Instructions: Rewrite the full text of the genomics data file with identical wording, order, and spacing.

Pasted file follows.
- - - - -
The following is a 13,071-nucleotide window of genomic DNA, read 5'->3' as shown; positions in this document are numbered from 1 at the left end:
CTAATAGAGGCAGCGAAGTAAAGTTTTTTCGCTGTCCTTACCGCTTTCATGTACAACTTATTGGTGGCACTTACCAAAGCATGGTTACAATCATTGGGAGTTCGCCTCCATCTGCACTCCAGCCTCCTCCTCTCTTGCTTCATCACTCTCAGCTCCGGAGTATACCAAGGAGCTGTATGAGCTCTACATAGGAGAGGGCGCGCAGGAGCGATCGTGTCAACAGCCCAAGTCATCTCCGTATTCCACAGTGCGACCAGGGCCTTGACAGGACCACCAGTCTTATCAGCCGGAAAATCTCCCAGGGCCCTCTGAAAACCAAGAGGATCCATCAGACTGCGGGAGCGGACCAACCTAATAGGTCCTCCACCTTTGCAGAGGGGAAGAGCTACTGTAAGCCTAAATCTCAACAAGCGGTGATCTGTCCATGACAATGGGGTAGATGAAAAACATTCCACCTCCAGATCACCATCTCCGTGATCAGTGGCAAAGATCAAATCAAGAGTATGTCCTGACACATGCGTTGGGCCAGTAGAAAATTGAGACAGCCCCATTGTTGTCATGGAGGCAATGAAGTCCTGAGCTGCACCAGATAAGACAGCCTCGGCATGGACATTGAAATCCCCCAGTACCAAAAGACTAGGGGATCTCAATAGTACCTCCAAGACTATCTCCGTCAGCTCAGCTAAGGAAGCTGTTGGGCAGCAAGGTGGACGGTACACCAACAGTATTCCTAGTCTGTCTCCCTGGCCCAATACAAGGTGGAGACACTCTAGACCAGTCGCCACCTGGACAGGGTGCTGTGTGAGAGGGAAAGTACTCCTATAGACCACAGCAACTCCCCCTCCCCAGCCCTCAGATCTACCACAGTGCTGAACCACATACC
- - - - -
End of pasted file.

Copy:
The following is a 13,071-nucleotide window of genomic DNA, read 5'->3' as shown; positions in this document are numbered from 1 at the left end:
CTAATAGAGGCAGCGAAGTAAAGTTTTTTCGCTGTCCTTACCGCTTTCATGTACAACTTATTGGTGGCACTTACCAAAGCATGGTTACAATCATTGGGAGTTCGCCTCCATCTGCACTCCAGCCTCCTCCTCTCTTGCTTCATCACTCTCAGCTCCGGAGTATACCAAGGAGCTGTATGAGCTCTACATAGGAGAGGGCGCGCAGGAGCGATCGTGTCAACAGCCCAAGTCATCTCCGTATTCCACAGTGCGACCAGGGCCTTGACAGGACCACCAGTCTTATCAGCCGGAAAATCTCCCAGGGCCCTCTGAAAACCAAGAGGATCCATCAGACTGCGGGAGCGGACCAACCTAATAGGTCCTCCACCTTTGCAGAGGGGAAGAGCTACTGTAAGCCTAAATCTCAACAAGCGGTGATCTGTCCATGACAATGGGGTAGATGAAAAACATTCCACCTCCAGATCACCATCTCCGTGATCAGTGGCAAAGATCAAATCAAGAGTATGTCCTGACACATGCGTTGGGCCAGTAGAAAATTGAGACAGCCCCATTGTTGTCATGGAGGCAATGAAGTCCTGAGCTGCACCAGATAAGACAGCCTCGGCATGGACATTGAAATCCCCCAGTACCAAAAGACTAGGGGATCTCAATAGTACCTCCAAGACTATCTCCGTCAGCTCAGCTAAGGAAGCTGTTGGGCAGCAAGGTGGACGGTACACCAACAGTATTCCTAGTCTGTCTCCCTGGCCCAATACAAGGTGGAGACACTCTAGACCAGTCGCCACCTGGACAGGGTGCTGTGTGAGAGGGAAAGTACTCCTATAGACCACAGCAACTCCCCCTCCCCAGCCCTCAGATCTACCACAGTGCTGAACCACATACC